Summer Bridge experience eases transition to UCI for first-generation, low-income or disabled students.
As a high school junior in Corona, Christina Rodriguez applied to four University of California campuses and Princeton University. She was accepted into all of them, but her choice was clear: UC Irvine. The selection was partly inspired by the fact that she’d spent some of her childhood living in Arroyo Vista housing with her mother, then a social ecology undergraduate, and three siblings. From second to fifth grade, the campus was her playground.
But what made Rodriguez stay at UCI and what convinced her that she’d made the best decision for her personal life and academic career was her participation in the Summer Bridge program prior to her freshman year.
“Thanks to the program, I learned how to write a college-level essay and conduct research at the library,” says Rodriguez, now a senior. “I know where to go to get tutoring services and help with editing papers. I also met a lot of great friends and feel like I’m part of a community here on campus.”
Summer Bridge is a free, six-week academic and residential program offered through the Division of Undergraduate Education. The curriculum is designed to help first-generation, low-income or disabled students make a successful transition to UC Irvine. Participants earn UCI credit and get a head start toward their degree while meeting other newcomers, faculty and staff.
They take courses in university studies and the logic & philosophy of science taught mainly by senior-level graduate students in social ecology and sociology.
Although Summer Bridge serves those who are, statistically, more likely to drop out of college, the four-year graduation rate for participants has been steadily increasing and coming closer to the campus’s overall freshman four-year graduation rate, says Natalie Schonfeld, until recently the director of student transition services. The most recent cohort for which data is available had a four-year graduation rate only 0.4 percent below that of the entire graduating class. Three years earlier, the discrepancy was nearly 30 percent.
Rodriguez has a full academic and social life on campus. She’s majoring in English, with a minor in global sustainability, and is taking prerequisite courses for medical school. She’s also learning salsa dancing and participates in a program at a local hospital that allows her to shadow a doctor performing robotic surgery. This summer, she’s headed to Iceland, where she’ll study sustainable technology and resource management.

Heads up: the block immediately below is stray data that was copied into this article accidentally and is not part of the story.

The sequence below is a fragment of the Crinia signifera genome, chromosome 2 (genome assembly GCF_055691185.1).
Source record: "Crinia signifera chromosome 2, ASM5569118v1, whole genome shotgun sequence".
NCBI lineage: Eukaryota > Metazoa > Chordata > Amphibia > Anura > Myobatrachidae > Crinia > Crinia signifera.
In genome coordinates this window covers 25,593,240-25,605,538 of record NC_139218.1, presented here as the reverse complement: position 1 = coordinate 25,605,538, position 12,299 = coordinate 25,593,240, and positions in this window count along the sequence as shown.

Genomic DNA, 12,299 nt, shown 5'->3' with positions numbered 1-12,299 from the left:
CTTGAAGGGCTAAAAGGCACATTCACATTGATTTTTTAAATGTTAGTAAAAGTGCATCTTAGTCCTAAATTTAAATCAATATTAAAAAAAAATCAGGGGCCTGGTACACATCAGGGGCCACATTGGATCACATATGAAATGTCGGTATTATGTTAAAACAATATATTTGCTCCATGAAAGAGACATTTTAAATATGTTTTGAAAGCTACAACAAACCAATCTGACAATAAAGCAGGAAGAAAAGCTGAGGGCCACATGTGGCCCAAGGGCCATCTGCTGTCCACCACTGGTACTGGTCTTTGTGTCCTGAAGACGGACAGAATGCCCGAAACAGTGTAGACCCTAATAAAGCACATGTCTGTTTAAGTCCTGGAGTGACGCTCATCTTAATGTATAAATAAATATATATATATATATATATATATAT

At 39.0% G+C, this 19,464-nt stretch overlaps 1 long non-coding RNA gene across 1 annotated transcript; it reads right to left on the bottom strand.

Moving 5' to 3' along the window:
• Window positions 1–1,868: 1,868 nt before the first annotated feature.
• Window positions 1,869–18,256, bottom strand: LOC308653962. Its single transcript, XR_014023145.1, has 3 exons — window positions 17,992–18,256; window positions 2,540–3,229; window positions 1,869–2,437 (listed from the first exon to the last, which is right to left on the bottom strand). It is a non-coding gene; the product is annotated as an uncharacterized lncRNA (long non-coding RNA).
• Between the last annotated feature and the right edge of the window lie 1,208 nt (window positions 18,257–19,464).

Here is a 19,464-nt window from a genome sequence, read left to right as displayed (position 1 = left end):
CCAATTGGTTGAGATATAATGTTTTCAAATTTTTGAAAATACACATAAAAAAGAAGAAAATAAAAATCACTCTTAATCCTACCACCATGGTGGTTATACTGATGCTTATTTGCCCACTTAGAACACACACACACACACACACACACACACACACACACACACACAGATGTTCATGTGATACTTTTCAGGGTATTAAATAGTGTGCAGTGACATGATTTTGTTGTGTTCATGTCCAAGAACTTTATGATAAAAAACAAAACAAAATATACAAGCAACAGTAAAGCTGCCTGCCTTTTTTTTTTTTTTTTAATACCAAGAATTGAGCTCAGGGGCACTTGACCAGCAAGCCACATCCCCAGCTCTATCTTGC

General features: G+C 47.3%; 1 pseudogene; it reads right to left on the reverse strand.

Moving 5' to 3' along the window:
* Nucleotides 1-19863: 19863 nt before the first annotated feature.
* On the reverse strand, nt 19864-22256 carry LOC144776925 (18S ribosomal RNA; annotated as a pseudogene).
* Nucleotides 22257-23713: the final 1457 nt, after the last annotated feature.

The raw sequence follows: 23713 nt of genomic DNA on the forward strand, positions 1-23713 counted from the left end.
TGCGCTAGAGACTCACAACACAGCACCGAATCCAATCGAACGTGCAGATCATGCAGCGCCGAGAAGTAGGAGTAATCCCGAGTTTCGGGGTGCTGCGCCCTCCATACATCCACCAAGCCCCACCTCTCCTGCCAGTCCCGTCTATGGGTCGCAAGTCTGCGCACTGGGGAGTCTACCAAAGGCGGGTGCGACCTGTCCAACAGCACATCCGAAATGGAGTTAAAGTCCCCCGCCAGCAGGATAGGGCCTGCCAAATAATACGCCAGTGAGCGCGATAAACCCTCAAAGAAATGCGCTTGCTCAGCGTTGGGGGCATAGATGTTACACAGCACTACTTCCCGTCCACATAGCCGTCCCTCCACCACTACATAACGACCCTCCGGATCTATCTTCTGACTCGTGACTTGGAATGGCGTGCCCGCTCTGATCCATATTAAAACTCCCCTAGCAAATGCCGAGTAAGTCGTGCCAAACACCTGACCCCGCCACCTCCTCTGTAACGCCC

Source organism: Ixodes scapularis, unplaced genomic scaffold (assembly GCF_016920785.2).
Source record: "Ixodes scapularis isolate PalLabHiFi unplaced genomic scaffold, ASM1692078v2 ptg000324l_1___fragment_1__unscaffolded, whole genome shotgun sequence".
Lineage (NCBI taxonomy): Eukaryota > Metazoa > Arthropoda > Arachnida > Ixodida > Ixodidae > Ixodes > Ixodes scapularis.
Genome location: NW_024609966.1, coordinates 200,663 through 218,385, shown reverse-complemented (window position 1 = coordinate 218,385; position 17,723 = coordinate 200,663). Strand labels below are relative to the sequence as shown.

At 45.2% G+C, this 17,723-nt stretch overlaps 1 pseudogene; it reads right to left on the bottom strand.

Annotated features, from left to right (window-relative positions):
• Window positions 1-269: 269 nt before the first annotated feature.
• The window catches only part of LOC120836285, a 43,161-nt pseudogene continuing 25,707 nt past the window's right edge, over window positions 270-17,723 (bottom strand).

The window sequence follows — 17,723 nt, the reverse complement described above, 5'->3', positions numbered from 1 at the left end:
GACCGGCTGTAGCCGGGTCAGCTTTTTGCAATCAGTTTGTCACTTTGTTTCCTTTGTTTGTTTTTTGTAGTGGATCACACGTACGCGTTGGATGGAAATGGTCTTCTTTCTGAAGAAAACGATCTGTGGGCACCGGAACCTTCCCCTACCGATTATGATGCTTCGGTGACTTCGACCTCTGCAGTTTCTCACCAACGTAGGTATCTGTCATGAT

“I’m really most excited about taking expeditions to volcanos,” Rodriguez says, laughing.
She credits her humanities courses with strengthening her public speaking and presentation skills, as well as her writing, and thanks Schonfeld for helping her cultivate other skills that have been crucial to her success in college.
“Natalie taught us how to talk to professors, organize our essays, manage our time and reduce stress,” Rodriguez says, “even things like how to write a professional email, which is so important when communicating with professors.”
Schonfeld, who became executive director of the Academic Senate in early February, taught a course in the Summer Bridge program and had the tough job of annually vetting more than 800 applicants for 87 spots.
“Christina is just really fantastic,” Schonfeld says. “She wants to make a difference in the world and is very cognizant of the inequities that exist in higher education.”
For example, Rodriguez recalls that her Inland Empire high school was visited by only two college representatives during the application season. Both were from private, for-profit institutions with less-than-stellar reputations.
“I just couldn’t believe it, and I don’t think it’s right,” she says. “I would like to go back to my high school and tell students there are other options.”
The DUE organizes quarterly “reunion” events at which onetime Summer Bridge students receive information about academic support services and programs such as study abroad.
“We’re really trying to build a cohort across the years,” Schonfeld says. “We want our students to feel like they’re part of a larger community of students here at UC Irvine. They all have the skills, ability and desire to do well, and we can provide resources and a supportive environment for them to do so.”